In a world driven by results, competing and survival of the fittest some basic ancient truths are lost, and leaders would benefit from understanding these core concepts. One of these core concepts is the tension between love and lust. When I use the word lust listeners often think that I will start talking about sexually immoral things leaders have been accused of etc. This is exactly the problem. The definitions of lust and love have been sexualized. In my understanding, love is the focus on someone else for their benefit. While lust is focusing on yourself for your own benefit. Within leadership this exact principle plays a role in how leaders interact with each other and their team. I aim to show the benefits of being a loving leader and the dangers of being a lustful leader and possibly challenge some of the beliefs we might have had about this. This promises to be an exciting ride!
To start the ride help me by evaluating your team via the below sheet.
As soon as you are done please mail the sheet to our consultants and we will direct you to the self evaluation sheet or mail it to you for your own insight. Hope we all can have insightful fun together.
So many times I have set with senior executives that had the best of intentions and still the message they sent was not received the way they would expect or was not received at all. Although the reasons for this phenomenon vary, at it’s core there is always the same concept and that is the subliminal message.
This article in the Wall Street Journal caught my eye: “Warren Buffett Further Reveals Succession Plan at Berkshire Hathaway” written by Nicole Friedman. The article discusses the two candidates identified by Warren Buffet as potential candidates to take over the top job at Berkshire Hathaway when he eventually retires. This article immediately made me think of Jack Welch’s First Rule that he describes in Winning. Welch describes the process of continuously evaluating your team members to identify development areas and areas where the team members are performing well. While Welch got a lot of flak for this principle of differentiation it is only through this process of differentiation that you could get to the point where someone like Warren Buffet can identify one or two people to take over.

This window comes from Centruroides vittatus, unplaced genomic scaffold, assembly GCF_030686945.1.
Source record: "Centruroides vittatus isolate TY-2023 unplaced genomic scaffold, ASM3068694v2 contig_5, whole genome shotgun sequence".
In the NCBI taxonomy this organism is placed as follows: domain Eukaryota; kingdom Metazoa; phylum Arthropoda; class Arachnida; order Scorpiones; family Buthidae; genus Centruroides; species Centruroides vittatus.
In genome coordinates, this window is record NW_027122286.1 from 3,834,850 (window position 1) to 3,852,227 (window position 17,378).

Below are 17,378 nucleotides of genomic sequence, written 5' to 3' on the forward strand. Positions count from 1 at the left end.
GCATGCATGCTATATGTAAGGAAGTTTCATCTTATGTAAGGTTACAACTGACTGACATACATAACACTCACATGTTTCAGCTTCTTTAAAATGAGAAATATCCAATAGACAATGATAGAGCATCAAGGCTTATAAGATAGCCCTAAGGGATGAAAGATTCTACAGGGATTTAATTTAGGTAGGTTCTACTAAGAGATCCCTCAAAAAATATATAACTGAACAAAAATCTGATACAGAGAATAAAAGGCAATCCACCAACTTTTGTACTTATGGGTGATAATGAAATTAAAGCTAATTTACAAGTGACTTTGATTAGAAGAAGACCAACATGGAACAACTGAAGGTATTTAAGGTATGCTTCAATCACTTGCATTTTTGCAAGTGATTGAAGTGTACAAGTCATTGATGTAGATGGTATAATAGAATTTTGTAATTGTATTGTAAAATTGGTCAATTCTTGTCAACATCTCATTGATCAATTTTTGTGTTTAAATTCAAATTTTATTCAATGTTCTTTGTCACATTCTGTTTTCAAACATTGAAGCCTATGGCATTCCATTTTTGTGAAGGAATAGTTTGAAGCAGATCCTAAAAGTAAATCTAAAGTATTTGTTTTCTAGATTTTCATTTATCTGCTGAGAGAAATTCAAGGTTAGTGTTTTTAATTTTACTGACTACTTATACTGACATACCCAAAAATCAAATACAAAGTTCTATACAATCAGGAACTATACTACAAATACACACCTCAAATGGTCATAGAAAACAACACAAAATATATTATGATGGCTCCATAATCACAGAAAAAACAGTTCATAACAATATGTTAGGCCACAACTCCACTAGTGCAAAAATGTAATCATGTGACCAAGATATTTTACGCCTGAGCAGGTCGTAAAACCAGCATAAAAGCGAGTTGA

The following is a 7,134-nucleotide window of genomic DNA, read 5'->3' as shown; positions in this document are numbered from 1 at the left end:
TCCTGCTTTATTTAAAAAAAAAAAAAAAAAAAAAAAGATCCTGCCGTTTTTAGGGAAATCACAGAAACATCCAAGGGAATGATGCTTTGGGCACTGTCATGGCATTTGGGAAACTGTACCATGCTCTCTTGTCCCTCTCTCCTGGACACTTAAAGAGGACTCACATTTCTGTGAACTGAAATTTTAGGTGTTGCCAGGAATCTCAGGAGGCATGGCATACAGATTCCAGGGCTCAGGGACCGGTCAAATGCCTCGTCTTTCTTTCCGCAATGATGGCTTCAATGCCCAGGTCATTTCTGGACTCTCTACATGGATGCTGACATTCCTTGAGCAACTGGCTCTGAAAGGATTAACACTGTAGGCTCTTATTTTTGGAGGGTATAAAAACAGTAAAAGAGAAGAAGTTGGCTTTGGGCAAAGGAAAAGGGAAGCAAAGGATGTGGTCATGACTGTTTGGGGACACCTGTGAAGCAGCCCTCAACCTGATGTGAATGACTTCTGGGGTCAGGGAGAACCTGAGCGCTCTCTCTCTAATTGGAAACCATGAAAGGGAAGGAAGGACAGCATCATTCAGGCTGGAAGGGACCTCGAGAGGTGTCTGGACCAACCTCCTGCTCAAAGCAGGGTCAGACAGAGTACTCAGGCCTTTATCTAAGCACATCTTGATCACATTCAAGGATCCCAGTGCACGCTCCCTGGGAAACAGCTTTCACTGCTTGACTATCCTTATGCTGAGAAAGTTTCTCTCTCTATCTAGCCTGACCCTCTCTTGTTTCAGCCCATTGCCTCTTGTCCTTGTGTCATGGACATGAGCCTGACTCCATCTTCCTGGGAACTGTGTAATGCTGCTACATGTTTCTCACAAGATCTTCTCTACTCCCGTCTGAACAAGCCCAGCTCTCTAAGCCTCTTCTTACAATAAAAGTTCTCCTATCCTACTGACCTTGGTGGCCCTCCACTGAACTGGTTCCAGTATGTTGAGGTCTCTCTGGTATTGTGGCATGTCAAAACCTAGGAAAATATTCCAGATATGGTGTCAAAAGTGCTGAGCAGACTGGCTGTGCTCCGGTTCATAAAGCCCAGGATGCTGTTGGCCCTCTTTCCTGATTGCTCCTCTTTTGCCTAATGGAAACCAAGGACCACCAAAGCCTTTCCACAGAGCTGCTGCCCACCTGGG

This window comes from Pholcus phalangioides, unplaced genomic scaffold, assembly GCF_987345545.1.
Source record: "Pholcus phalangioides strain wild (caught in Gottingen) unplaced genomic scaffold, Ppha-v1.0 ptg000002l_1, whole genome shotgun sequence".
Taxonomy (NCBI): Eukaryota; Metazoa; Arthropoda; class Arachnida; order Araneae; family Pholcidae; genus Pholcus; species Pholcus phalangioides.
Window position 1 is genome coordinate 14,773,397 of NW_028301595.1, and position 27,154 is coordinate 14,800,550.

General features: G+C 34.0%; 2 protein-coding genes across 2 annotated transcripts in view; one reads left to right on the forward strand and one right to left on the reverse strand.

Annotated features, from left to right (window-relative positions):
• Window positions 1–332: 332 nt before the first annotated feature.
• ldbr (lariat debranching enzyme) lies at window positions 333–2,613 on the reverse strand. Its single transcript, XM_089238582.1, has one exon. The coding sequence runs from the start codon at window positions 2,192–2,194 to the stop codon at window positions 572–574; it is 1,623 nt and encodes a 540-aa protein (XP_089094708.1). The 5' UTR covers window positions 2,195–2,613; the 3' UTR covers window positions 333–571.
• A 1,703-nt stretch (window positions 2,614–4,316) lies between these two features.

At the start of every year, I write an article on New Year’s Resolutions. This year I wanted to take a bit of a broader look at goals in general and goal setting in particular. There is a famous quote that says: “Goals are dreams with a deadline.” There is much wisdom in that quote as it summarises the whole idea behind what goal setting is. Thus in a nutshell goalsetting is aiming toward a specific end product or action while keeping yourself accountable for achieving that behavior/product/action by a particular date.
In last week’s reading about the trust triangle we found that individuals that share more are known more and therefore easier to trust. This week I will write about the other principle mentioned in the 1st module of the ICOPE program namely the 4 C’s of trust based on the book of my dear friend Jonathan Low from Singapore.